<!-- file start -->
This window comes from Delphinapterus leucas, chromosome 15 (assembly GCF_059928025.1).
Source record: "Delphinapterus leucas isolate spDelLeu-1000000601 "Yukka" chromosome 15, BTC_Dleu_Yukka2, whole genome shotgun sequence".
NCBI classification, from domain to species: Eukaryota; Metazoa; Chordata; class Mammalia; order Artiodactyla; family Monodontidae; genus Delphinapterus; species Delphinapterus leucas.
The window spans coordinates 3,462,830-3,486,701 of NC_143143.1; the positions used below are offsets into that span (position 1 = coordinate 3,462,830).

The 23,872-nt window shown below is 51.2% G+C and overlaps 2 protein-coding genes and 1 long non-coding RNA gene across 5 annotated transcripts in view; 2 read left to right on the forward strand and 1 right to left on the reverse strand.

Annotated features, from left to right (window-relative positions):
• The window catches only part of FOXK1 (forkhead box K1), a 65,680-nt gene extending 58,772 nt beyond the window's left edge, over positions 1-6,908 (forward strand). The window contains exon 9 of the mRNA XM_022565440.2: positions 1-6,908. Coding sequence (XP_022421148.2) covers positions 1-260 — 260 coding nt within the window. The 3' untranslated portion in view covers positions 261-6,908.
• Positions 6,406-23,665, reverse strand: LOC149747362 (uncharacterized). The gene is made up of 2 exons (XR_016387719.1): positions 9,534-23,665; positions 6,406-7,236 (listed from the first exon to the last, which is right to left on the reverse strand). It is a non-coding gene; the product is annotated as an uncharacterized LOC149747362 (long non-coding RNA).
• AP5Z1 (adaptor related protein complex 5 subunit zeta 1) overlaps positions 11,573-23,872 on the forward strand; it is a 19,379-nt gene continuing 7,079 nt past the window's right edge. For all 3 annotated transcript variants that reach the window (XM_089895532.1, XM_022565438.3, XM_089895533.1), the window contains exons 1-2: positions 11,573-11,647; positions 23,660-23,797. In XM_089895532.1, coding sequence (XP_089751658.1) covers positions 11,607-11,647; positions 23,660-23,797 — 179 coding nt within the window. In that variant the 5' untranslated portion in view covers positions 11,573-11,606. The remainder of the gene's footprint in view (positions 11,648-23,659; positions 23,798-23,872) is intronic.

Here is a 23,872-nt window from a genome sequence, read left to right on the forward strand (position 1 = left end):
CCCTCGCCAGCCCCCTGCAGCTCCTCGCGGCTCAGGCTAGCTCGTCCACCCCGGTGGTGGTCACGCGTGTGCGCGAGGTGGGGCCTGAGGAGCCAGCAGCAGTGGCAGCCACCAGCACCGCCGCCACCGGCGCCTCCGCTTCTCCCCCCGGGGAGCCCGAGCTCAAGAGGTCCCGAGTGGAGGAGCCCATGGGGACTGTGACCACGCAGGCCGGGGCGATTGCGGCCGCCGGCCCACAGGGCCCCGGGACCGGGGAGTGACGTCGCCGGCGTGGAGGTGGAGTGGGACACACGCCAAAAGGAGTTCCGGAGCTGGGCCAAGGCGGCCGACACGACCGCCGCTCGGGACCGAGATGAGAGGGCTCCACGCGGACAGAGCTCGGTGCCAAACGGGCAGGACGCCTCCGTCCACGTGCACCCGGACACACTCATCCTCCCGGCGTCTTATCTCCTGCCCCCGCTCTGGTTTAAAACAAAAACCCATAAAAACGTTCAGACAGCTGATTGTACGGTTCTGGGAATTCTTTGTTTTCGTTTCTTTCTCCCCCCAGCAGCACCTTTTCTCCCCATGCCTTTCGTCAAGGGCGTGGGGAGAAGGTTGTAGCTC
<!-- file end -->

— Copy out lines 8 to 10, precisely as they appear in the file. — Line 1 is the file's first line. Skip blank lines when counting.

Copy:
• Positions 6,406-23,665, reverse strand: LOC149747362 (uncharacterized). The gene is made up of 2 exons (XR_016387719.1): positions 9,534-23,665; positions 6,406-7,236 (listed from the first exon to the last, which is right to left on the reverse strand). It is a non-coding gene; the product is annotated as an uncharacterized LOC149747362 (long non-coding RNA).
• AP5Z1 (adaptor related protein complex 5 subunit zeta 1) overlaps positions 11,573-23,872 on the forward strand; it is a 19,379-nt gene continuing 7,079 nt past the window's right edge. For all 3 annotated transcript variants that reach the window (XM_089895532.1, XM_022565438.3, XM_089895533.1), the window contains exons 1-2: positions 11,573-11,647; positions 23,660-23,797. In XM_089895532.1, coding sequence (XP_089751658.1) covers positions 11,607-11,647; positions 23,660-23,797 — 179 coding nt within the window. In that variant the 5' untranslated portion in view covers positions 11,573-11,606. The remainder of the gene's footprint in view (positions 11,648-23,659; positions 23,798-23,872) is intronic.

Here is a 23,872-nt window from a genome sequence, read left to right on the forward strand (position 1 = left end):